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HERFORUM  April 2002

HERFORUM April 2002

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Subject:

Sustainability Fund - eligibility criteria and application proced ures for major new stream of funding

From:

Alex Hunt <[log in to unmask]>

Reply-To:

SMRforum is for the circulation of information and general discussion <[log in to unmask]>

Date:

Mon, 29 Apr 2002 17:21:26 +0100

Content-Type:

text/plain

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text/plain (73 lines)

English Heritage have now published details of eligibility criteria and
application procedures for funding under the new Aggregate Levy
Sustainability Fund (See
http://www.english-heritage.org.uk/default.asp?WCI=WebItem&WCE=3001)

For those unaware or unfamiliar, the Sustainability Fund arises out of  the
redirection of a new flat-rate tax per tonne on aggregates (known as the
Aggregates Levy) to help tackle environmental impacts and problems in areas
affected by aggregates extraction. As the English Heritage website states:

"The Department for Environment, Food & Rural Affairs (DEFRA) have made
available resources, through the Fund, for an initial two-year pilot scheme.
This will comprise 16m in 2002/03 and 13.5m in 2003/04, which will
distributed in equal measures by English Heritage, English Nature and the
Countryside Agency, through existing grant schemes"

In the case of English Heritage distribution will be through the archaeology
commissions programme. The English Heritage web-page sets out the priorities
for funding for the different agencies as follows:

"The Countryside Agency, English Nature, and English Heritage, in
consultation with local authorities, interest groups and the aggregates
industry, will distribute grants to local projects which encourage community
involvement in areas which are, or have been, affected by aggregates
extraction. Countryside Agency grants will focus on projects which deliver
landscape, community and recreational benefits, while English Nature will
work with local communities to deliver ecological, geological and
biodiversity benefits and English Heritage will concentrate on historic
environment, including historic buildings, archaeological sites and
landscapes."  

One of the key elements within the criteria is the kinds of themes which
will be supported, which are stated as follows:

"The Fund will support projects to develop the knowledge, understanding and
appreciation of the historic environment that has been, or may be in the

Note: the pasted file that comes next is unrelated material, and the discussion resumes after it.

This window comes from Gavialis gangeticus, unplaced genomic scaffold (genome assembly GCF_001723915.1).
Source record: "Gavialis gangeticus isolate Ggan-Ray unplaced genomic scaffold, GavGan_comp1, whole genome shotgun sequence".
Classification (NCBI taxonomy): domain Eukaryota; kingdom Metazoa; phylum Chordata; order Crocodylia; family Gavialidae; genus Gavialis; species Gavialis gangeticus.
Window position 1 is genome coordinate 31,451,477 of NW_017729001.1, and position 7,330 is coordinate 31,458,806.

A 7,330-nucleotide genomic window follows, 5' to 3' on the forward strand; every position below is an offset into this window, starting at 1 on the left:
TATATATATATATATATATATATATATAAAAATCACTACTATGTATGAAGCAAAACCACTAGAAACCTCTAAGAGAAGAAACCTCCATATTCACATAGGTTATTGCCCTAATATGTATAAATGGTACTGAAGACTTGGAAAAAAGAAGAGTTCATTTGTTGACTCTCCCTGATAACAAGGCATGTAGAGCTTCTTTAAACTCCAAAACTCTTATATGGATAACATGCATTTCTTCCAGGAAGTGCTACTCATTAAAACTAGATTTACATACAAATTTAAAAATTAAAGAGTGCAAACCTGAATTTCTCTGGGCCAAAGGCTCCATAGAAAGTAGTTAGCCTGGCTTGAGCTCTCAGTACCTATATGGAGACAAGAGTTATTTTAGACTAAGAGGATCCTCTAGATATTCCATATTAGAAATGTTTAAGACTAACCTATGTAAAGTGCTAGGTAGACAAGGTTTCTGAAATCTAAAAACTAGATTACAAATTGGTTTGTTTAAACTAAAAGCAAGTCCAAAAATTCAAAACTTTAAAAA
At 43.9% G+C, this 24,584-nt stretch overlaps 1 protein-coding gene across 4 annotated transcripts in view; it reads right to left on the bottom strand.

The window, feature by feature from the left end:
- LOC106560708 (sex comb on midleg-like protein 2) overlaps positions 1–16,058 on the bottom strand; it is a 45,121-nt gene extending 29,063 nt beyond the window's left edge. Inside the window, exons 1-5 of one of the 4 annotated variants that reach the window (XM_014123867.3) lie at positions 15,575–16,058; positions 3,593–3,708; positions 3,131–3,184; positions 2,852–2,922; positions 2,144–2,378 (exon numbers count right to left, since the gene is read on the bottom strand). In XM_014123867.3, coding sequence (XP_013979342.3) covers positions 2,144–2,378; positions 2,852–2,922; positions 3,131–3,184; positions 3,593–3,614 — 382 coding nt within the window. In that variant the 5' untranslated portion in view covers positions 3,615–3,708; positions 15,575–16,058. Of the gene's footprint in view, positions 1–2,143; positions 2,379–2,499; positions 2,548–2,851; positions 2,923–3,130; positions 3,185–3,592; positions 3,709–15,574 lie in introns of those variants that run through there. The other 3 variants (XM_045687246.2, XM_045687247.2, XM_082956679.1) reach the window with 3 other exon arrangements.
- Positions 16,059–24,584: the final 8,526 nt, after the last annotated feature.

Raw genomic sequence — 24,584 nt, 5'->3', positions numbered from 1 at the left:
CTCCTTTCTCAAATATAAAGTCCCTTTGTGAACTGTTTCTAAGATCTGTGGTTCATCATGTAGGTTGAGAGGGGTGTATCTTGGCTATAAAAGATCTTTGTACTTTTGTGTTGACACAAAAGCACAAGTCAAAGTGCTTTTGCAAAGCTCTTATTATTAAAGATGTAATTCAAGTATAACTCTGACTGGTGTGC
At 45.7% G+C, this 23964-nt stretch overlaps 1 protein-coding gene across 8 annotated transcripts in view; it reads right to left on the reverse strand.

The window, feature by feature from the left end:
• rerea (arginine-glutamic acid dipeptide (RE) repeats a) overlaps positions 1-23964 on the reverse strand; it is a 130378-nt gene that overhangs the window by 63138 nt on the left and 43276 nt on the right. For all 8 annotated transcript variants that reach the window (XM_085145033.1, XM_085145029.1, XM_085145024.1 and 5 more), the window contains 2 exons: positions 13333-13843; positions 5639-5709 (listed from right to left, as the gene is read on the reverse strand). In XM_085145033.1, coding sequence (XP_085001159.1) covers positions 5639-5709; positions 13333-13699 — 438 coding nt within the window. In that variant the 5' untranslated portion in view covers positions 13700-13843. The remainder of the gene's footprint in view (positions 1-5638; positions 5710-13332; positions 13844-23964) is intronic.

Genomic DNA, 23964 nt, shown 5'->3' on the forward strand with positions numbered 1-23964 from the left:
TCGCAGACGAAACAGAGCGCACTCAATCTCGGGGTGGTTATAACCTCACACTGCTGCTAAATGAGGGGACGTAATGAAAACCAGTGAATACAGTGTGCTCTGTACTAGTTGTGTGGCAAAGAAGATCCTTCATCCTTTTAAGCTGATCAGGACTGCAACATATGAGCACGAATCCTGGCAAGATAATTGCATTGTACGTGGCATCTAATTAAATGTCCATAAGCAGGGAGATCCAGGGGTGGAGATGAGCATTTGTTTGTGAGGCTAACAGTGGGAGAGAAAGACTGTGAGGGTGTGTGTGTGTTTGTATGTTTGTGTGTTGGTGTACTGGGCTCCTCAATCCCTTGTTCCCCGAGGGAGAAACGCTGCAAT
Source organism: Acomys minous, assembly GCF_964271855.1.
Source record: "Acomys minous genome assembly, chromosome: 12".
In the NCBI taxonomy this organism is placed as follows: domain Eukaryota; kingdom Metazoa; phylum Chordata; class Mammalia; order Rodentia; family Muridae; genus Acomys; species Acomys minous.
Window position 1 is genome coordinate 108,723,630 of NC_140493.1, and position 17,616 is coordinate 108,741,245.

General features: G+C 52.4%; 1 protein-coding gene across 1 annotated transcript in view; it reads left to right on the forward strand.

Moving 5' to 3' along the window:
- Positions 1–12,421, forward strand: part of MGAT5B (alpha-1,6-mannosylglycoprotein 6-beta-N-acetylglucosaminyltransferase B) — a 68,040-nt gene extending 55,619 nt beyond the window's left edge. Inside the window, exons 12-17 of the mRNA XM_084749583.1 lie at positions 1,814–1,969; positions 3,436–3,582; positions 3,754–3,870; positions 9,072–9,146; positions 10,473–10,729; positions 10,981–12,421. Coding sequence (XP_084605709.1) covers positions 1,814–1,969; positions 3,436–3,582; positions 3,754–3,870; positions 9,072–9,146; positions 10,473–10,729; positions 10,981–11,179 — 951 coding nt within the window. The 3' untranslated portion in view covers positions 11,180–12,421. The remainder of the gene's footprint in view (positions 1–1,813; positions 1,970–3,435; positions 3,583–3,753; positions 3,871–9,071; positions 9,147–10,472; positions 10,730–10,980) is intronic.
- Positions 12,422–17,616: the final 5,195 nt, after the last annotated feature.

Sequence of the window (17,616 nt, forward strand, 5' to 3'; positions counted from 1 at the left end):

future, affected by aggregate extraction. The broad thrust of the projects
supported by the Fund at English Heritage will fall into three main areas: 

* Projects to increase the understanding and dissemination of knowledge
gained from previous work undertaken on aggregate extraction landscapes:
both to the local communities and the wider academic and public. This work
will also improve our ability to predict future impacts in such
environments. 
* Projects aimed at developing the capacity to manage the impact of
aggregate extraction on historic landscapes in the future. To develop
reliable predictive information to enable curators, planners and the
industry to better manage the impact of future extraction on the historic
environment. 
* In partnership with English Nature and Countryside Agency, to enable the
targeted buying-out of old mineral permissions, for the benefit of the
long-term management and sustainability of the historic environment."

However another key element of the funding criteria is that "proposals do
not compromise the industry's obligations under normal planning procedures,
especially those set out in Planning Policy Guidance 16". i.e. minerals
developlers will still be expected to provide fully for developer-funded
archaeology and that any initiatives or projects supported under the scheme
should extend beyond what can be achieved reasonably through the minerals
planning process.
_______________________________
Alex Hunt
Research and Conservation Officer
Council for British Archaeology
Bowes Morrell House
111 Walmgate
York
YO1 9WA
Tel: 01904 671417
Fax: 01904 671384
Web: http://www.britarch.ac.uk
_______________________________

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